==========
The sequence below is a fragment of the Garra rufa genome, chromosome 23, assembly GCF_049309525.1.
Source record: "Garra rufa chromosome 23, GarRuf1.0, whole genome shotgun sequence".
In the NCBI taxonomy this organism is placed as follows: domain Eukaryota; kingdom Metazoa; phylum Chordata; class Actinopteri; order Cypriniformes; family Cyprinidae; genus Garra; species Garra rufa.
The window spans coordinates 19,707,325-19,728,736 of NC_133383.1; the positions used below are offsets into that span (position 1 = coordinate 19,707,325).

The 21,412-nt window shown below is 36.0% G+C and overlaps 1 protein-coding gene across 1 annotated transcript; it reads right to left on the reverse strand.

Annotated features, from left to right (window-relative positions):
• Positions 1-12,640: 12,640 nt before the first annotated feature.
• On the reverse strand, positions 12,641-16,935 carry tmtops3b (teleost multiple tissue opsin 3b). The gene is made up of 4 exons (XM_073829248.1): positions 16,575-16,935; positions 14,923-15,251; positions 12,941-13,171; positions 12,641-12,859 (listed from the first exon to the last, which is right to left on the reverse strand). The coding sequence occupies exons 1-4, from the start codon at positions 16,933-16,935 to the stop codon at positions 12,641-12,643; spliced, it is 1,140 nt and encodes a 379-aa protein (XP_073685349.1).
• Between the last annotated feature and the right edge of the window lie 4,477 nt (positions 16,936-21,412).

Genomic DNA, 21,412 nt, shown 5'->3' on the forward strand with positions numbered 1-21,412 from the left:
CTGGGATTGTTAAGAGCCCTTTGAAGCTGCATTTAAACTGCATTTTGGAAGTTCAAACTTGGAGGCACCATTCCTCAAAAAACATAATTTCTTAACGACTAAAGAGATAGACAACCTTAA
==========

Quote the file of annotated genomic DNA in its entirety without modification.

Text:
The sequence below is a fragment of the Garra rufa genome, chromosome 23, assembly GCF_049309525.1.
Source record: "Garra rufa chromosome 23, GarRuf1.0, whole genome shotgun sequence".
In the NCBI taxonomy this organism is placed as follows: domain Eukaryota; kingdom Metazoa; phylum Chordata; class Actinopteri; order Cypriniformes; family Cyprinidae; genus Garra; species Garra rufa.
The window spans coordinates 19,707,325-19,728,736 of NC_133383.1; the positions used below are offsets into that span (position 1 = coordinate 19,707,325).

The 21,412-nt window shown below is 36.0% G+C and overlaps 1 protein-coding gene across 1 annotated transcript; it reads right to left on the reverse strand.

Annotated features, from left to right (window-relative positions):
• Positions 1-12,640: 12,640 nt before the first annotated feature.
• On the reverse strand, positions 12,641-16,935 carry tmtops3b (teleost multiple tissue opsin 3b). The gene is made up of 4 exons (XM_073829248.1): positions 16,575-16,935; positions 14,923-15,251; positions 12,941-13,171; positions 12,641-12,859 (listed from the first exon to the last, which is right to left on the reverse strand). The coding sequence occupies exons 1-4, from the start codon at positions 16,933-16,935 to the stop codon at positions 12,641-12,643; spliced, it is 1,140 nt and encodes a 379-aa protein (XP_073685349.1).
• Between the last annotated feature and the right edge of the window lie 4,477 nt (positions 16,936-21,412).

Genomic DNA, 21,412 nt, shown 5'->3' on the forward strand with positions numbered 1-21,412 from the left:
CTGGGATTGTTAAGAGCCCTTTGAAGCTGCATTTAAACTGCATTTTGGAAGTTCAAACTTGGAGGCACCATTCCTCAAAAAACATAATTTCTTAACGACTAAAGAGATAGACAACCTTAA